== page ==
Saturday, April 26, 2008


We often joke with the kids that we don't have enough time for our first life much less Second Life, Sim City or the host of virtual reality games. But there is a parallel to real life that has been with us since the very beginnings of civilization and in which people have always invested huge amounts of time and effort - Sports.

Sports is so much more than just a set of games. There are broad arrays of life-lessons and values to be derived from competitive games - playing as a part of a team, giving your best effort, perseverance beyond the point of exhaustion, learning to win and lose with grace, and how to keep your head under pressure. All of these things are, of course, important life lessons, that are absorbed on the field rather than through conscious learning. The idea of sports as a metaphor for life was captured by Theodore Roosevelt in a speech he made at the Sorbonne in Paris in 1910, the year after he left the Presidency.

Theodore Roosevelt always had an especial fascination for me as a child. He seemed to be a President that in a way transcended the presidency and remained, to his benefit, more human and admirable as a human, than the constraining mantle of the presidency permits most other holders of that office to be. He said and did so many things beyond his term of presidential service that his historical mark would have been made without his having been President. Most of all, from a child's perspective, it just seemed so clear that he would have been the President with whom it would have been most fun to spend some time.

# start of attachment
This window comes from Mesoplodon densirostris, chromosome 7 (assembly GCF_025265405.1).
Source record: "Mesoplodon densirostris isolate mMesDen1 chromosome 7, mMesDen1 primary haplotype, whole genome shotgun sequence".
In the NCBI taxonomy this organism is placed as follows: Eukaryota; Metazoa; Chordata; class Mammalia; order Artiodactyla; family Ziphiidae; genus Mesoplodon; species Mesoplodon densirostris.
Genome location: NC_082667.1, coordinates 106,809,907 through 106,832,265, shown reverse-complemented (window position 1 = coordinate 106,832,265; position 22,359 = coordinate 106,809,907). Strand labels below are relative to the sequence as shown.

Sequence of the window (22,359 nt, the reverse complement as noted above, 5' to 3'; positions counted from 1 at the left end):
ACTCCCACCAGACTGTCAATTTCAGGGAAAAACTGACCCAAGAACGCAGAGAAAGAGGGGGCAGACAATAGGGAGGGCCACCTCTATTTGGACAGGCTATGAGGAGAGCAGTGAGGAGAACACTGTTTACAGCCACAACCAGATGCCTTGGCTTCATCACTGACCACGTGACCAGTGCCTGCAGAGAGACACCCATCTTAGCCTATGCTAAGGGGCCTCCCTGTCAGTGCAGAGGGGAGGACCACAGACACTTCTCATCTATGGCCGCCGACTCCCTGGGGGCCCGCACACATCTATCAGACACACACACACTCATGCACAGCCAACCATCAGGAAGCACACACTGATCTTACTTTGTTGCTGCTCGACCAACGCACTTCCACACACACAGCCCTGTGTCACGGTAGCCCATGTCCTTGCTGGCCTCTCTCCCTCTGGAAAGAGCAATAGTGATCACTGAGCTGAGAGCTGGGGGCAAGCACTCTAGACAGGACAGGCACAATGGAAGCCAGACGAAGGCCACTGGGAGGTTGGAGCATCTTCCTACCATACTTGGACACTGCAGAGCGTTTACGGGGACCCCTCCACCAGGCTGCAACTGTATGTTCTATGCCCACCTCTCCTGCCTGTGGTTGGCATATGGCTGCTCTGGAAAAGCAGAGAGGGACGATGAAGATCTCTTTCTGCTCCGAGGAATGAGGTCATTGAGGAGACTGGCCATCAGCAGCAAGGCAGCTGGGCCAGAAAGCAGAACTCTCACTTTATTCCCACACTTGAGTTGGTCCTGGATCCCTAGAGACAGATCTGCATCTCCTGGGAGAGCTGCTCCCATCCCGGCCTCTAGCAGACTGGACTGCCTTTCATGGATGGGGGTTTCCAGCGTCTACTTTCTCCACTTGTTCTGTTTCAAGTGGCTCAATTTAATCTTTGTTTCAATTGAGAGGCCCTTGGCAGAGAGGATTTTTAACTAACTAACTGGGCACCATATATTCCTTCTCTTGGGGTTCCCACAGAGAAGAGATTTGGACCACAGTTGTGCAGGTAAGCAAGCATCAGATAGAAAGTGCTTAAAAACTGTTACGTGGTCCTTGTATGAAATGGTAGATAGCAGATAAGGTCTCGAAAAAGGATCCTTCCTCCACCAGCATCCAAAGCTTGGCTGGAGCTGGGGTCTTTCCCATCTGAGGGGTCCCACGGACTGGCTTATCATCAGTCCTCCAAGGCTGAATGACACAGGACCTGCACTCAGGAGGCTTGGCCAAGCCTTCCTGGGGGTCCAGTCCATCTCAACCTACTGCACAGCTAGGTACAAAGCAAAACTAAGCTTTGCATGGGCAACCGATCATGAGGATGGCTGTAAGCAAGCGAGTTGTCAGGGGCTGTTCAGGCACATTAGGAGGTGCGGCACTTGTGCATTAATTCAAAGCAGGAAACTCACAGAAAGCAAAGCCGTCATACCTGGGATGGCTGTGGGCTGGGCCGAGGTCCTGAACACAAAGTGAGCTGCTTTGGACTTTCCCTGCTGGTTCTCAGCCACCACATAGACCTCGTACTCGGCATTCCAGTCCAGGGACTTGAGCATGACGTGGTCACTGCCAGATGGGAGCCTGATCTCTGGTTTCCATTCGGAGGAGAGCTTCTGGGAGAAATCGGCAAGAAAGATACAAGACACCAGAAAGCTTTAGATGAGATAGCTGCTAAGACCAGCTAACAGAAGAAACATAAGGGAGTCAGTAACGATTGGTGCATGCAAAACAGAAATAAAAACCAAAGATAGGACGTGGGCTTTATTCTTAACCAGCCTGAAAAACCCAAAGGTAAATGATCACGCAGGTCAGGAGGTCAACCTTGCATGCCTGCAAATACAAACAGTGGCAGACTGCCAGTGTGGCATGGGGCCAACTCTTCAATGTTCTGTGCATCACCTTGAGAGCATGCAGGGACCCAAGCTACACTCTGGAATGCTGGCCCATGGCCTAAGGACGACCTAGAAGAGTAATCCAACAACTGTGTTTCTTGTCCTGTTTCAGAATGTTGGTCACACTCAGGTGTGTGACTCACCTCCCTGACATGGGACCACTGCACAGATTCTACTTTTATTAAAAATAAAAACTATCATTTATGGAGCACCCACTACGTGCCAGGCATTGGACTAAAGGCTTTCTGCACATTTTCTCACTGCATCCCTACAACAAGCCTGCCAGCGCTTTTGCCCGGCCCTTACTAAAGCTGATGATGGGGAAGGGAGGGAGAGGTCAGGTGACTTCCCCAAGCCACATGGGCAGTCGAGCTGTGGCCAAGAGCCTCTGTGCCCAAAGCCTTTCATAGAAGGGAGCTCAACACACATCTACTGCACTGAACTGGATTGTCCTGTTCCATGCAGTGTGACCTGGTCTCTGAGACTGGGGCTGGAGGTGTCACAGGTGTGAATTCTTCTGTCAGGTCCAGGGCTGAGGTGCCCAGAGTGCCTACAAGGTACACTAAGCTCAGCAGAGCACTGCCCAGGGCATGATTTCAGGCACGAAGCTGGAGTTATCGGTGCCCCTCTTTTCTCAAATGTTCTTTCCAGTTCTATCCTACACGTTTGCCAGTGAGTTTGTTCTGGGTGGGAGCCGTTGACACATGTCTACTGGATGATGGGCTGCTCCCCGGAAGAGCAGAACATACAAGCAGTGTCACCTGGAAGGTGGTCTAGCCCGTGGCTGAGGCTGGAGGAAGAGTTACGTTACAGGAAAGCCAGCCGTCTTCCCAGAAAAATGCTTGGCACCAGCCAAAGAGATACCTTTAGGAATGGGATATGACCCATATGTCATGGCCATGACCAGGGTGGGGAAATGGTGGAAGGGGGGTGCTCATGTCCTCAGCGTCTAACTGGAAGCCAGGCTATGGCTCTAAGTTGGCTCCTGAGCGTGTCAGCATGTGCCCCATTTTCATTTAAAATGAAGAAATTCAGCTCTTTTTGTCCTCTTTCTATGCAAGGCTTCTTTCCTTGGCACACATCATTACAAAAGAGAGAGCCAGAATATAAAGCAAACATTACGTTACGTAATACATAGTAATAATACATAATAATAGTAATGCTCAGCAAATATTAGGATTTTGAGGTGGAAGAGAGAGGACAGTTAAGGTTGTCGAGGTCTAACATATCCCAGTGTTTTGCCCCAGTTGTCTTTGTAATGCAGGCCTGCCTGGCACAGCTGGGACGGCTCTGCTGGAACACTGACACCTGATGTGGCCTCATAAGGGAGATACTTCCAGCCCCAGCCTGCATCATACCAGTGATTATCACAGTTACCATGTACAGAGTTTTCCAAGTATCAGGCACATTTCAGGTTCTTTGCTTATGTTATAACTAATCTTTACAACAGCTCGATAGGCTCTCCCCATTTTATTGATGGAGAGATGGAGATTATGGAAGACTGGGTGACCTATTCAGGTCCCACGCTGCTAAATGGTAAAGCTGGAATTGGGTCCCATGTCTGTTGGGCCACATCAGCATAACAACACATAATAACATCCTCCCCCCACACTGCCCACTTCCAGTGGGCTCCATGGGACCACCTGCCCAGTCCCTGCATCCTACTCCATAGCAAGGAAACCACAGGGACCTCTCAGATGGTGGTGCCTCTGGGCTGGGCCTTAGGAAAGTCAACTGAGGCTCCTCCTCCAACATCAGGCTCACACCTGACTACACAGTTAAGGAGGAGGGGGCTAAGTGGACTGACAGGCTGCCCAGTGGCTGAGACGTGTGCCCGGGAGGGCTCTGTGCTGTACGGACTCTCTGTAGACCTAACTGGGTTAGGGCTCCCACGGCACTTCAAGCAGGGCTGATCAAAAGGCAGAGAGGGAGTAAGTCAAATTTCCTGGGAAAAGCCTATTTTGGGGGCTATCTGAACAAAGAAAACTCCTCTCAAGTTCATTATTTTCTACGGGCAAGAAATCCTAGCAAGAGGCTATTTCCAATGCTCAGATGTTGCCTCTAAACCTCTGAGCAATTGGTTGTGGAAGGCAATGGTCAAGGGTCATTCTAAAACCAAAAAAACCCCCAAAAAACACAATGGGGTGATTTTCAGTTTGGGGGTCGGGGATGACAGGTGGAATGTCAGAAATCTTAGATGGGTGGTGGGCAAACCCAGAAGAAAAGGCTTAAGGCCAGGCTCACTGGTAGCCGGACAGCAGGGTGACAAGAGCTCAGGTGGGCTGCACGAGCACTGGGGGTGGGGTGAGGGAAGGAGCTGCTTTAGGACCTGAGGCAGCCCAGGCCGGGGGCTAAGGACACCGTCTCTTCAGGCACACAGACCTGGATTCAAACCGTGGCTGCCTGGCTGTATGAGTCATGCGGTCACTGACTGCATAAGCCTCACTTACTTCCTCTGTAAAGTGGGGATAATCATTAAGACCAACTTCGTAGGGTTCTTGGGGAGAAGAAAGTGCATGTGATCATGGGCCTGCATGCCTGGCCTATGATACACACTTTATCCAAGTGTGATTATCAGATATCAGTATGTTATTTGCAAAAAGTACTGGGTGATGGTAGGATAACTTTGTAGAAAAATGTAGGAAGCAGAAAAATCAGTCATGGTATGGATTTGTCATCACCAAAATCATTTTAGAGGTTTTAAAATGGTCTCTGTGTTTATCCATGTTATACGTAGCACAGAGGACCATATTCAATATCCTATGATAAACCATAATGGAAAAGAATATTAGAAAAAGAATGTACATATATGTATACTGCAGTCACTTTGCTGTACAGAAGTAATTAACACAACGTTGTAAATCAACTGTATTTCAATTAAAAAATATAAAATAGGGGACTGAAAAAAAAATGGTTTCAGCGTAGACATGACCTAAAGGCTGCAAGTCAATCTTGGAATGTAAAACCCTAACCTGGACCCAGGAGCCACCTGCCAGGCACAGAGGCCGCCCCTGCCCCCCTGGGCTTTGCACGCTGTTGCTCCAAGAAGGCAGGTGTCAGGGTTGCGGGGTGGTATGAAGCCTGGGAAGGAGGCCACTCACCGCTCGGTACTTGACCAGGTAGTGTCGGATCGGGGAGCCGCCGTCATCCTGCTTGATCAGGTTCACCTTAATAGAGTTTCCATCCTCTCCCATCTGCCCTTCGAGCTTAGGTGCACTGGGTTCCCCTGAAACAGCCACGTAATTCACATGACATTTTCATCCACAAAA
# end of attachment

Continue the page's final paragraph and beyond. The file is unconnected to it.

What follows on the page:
And what does this have to do with sports? Well, it is because when I think of the balancing of mind and body, of contemplation and action, the pursuit of excellence in both arenas, there are few characters that come closer to both articulating that aspiration and actually achieving it than Theodore Roosevelt. For those of us dedicated to bringing the full adventure and pleasure of reading to our children, there is also the physical world to be balanced against that world of the mind and Roosevelt was one of the most advanced practitioners of that balancing act.

Perhaps his most famous quote came from a speech he made at the Sorbonne in Paris, in 1910, the year after he left the Presidency (see Thing Finder on the homepage for the whole text which is well worth reading in toto). What most people remember is his call for action in the lines:
It is not the critic who counts; not the man who points out how the strong man stumbles, or where the doer of deeds could have done them better. The credit belongs to the man who is actually in the arena, whose face is marred by dust and sweat and blood; who strives valiantly; who errs, and comes short again and again, because there is no effort without error and shortcoming; but who does actually strive to do the deeds; who knows the great enthusiasms, the great devotions; who spends himself in a worthy cause; who at the best knows in the end the triumph of high achievement, and who at the worst, if he fails, at least fails while daring greatly, so that his place shall never be with those cold and timid souls who know neither victory nor defeat.

However, a little later he expands on this to say: